One of the most interesting “boogey-men” used by the far right is inflation. We are constantly bombarded by the fear of inflation if we don’t stop all this “runaway spending on the poor and elderly”. What a crock.
As is their modus operandi, The Tea Party and its propaganda arm, FOX Noise, is constantly fear-mongering about what “is going to happen”. It’s not only convenient in that it’s impossible to prove or disprove, it’s always easy to scare people apparently, and as all grifters and con men know, if you say something long enough and somewhere along the line it actually comes true, you can claim “See, I told you”. It’s the classic method used to scare low information citizens into doing something they normally wouldn’t do, whether it’s voting a particular way, or just tuning in so that big numbers can be presented to advertisers in order to garner income.
They use this tactic for selling guns and ammo, voting against what is clearly in their own best interest, to stoke fear of black helicopters and FEMA trailers, etc. I won’t mention by name the big whale who blubbers and bloviates over the free A.M. band airwaves to listeners cowering in fear of women, gay people and the elderly so much that they need enough armor, ammo and canned peas to wait out the coming horde of wheelchair wranglers, and would -be canned-pea-thieves for at least ten years, but the over-stuffed burrito’s first name rhymes with “lush”…as in addict, not beautiful greenery.
If a Soothsayer Predicts a Sufficient Number of Things Long Enough, One of Them is Bound to Come True
Ah yes, Inflation. The “boogey-man” from the 1970s. Oddly enough, the Gold Standard, which is so popular among purveyors of economics based on bright shiny objects rather than sound mathematic principles, has always been itself a major player in “bad” runaway inflation due to it’s inflexibility as a basis for currency valuation. Rather like the GOP themselves, the Gold Standard causes a problem that they then can pin on whomever they want.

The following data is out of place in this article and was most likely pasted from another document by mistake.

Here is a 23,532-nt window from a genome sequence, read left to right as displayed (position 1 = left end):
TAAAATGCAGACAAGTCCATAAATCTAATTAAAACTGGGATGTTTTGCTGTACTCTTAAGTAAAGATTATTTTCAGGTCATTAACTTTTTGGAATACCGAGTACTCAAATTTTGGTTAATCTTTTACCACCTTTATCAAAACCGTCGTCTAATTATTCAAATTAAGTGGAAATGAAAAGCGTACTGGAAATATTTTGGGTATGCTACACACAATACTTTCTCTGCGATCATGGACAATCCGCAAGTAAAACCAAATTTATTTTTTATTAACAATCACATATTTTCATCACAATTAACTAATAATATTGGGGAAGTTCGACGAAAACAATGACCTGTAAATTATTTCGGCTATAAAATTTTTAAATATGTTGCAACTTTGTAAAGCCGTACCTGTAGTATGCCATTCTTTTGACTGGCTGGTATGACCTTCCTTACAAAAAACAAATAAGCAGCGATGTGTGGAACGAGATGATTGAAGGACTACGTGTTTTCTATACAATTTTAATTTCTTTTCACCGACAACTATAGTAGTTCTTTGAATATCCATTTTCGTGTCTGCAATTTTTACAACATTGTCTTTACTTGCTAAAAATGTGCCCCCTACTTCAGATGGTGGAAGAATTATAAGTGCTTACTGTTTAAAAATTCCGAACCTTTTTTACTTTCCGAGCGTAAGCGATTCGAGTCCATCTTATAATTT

To this day, no one has ever told me what gives gold its inherent value. If you had all the gold in the world and I had all the water, which one of us would be in the better position? I believe that would be me. Have fun living off of that vault full of gold as your body withers and dies.
But in the real world of the 21st century, the Bureau of Labor Statistics released last week, its monthly inflation report. The statistics came in at 1.7 percent a year for all items. When excluding the always-volatile food and energy, it was 1.9 percent.
That’s a 50-year low, or thereabout. Only 1986 (1.1 percent), 1998 and 2001 (1.6 percent), 2008 (0.1 percent) and 2010 (1.5 percent) have come in lower, and a few years in the mid-2000s registered the same.
The vanishing of inflation over the past 20 years, however, has barely been noted. And the pervasive belief that inflation remains one of the greatest threats to economic stability remains one of the favorite foreboding premonitions of the always good-for-a-laugh fear-mongers. After all, bansksters, stealing our pensions and life’s savings (and receiving millions in bonuses for doing so) is nothing to fear, it’s inflation that we should teach our children to dread.
These beliefs persevere in spite of all substantiation to the contrary: Hyper-Inflation is nowhere in sight. For the fear-mongers, of course, that is just proof that we are living in a calm-before-the-storm. An ominous warning that our way of living is soon to be disrupted when that venerable enemy resurfaces and inflicts chaos and $15 bread. Even if prices do suddenly spiral out of control, it will be some calamitous tragedy that will cause a scarcity, not monetary policy.